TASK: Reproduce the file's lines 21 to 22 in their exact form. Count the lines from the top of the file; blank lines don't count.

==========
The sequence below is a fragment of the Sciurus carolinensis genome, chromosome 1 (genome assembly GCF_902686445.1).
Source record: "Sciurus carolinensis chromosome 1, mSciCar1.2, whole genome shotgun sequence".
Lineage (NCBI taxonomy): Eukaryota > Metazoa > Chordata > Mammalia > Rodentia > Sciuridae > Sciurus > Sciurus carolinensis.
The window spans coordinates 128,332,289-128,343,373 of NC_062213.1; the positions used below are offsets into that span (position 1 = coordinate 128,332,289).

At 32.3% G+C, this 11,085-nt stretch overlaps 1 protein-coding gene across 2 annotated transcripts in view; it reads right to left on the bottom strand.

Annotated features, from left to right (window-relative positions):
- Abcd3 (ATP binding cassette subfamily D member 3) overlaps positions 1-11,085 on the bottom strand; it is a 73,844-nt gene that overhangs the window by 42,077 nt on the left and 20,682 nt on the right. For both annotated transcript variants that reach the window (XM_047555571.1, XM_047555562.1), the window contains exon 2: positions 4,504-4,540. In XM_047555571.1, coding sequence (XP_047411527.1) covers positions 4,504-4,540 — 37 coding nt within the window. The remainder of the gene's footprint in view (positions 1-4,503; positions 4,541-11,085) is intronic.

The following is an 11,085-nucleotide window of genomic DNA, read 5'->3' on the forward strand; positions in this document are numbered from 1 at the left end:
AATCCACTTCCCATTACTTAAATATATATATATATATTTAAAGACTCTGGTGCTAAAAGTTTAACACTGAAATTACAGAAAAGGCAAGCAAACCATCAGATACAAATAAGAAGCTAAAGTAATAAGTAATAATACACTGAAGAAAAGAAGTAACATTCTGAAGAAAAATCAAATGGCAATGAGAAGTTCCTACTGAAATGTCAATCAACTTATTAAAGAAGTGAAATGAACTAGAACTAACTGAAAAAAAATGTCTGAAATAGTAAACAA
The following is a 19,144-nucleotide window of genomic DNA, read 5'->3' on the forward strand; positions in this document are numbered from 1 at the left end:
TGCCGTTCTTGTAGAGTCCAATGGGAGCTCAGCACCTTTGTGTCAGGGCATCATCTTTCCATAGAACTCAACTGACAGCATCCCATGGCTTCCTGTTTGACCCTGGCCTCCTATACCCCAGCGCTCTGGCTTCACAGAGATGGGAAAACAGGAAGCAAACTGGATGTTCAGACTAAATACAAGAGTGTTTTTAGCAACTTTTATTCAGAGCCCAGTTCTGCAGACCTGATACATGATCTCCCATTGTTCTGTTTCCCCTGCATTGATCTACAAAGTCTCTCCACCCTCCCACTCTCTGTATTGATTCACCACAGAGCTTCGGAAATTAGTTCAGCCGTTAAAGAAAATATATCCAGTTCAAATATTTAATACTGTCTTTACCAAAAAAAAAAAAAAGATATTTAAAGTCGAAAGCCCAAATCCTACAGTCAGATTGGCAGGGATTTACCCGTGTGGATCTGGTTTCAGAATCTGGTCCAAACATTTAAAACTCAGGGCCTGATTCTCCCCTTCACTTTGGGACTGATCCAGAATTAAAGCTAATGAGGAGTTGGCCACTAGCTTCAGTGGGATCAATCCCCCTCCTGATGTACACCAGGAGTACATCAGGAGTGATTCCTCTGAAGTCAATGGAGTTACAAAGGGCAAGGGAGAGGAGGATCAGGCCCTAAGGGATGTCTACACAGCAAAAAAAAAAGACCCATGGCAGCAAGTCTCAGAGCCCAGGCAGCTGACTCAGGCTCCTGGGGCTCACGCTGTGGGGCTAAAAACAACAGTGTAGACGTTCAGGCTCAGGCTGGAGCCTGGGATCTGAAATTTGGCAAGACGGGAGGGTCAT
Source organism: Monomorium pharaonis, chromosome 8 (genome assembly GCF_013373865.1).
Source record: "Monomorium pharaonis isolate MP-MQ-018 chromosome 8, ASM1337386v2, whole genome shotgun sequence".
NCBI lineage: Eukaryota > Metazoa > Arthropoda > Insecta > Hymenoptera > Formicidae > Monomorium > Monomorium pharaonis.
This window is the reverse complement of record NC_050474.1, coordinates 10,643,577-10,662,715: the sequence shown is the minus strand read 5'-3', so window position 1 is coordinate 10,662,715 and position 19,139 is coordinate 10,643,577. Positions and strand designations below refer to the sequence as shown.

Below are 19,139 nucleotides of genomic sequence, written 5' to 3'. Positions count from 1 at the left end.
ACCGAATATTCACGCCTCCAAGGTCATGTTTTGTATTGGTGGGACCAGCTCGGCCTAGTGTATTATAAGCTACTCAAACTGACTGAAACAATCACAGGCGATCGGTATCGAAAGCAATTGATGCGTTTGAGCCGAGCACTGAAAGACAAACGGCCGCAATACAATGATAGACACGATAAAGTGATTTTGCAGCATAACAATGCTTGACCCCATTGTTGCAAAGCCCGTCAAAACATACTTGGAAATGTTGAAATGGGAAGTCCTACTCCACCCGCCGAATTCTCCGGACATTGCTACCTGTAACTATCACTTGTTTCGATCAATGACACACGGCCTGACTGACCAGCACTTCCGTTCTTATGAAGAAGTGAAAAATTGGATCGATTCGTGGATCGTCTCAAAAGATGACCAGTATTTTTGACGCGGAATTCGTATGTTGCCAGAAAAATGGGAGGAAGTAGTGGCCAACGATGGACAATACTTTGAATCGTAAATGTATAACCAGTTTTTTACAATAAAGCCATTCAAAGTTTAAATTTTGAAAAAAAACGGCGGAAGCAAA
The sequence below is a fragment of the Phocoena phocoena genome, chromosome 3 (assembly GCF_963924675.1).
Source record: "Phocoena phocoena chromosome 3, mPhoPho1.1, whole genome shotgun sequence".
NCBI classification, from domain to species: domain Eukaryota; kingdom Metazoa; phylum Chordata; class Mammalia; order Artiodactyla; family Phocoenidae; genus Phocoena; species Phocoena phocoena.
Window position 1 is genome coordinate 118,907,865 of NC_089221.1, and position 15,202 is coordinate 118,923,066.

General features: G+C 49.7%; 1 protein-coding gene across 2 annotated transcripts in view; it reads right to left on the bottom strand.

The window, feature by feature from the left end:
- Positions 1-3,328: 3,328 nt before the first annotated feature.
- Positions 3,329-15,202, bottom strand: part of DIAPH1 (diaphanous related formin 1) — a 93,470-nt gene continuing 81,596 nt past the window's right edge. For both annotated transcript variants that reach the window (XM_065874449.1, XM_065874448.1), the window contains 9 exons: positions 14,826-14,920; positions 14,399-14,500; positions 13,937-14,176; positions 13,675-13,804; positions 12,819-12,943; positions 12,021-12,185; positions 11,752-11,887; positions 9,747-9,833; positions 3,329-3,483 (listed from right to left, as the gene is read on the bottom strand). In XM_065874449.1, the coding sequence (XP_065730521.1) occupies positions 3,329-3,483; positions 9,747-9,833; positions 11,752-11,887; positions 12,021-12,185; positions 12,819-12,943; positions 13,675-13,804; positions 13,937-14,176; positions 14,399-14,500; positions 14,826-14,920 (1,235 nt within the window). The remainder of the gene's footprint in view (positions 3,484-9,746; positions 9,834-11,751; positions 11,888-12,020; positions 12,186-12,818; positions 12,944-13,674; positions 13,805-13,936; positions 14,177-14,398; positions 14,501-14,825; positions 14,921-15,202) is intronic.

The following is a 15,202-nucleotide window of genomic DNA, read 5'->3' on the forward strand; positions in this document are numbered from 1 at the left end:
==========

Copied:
Window position 1 is genome coordinate 118,907,865 of NC_089221.1, and position 15,202 is coordinate 118,923,066.

General features: G+C 49.7%; 1 protein-coding gene across 2 annotated transcripts in view; it reads right to left on the bottom strand.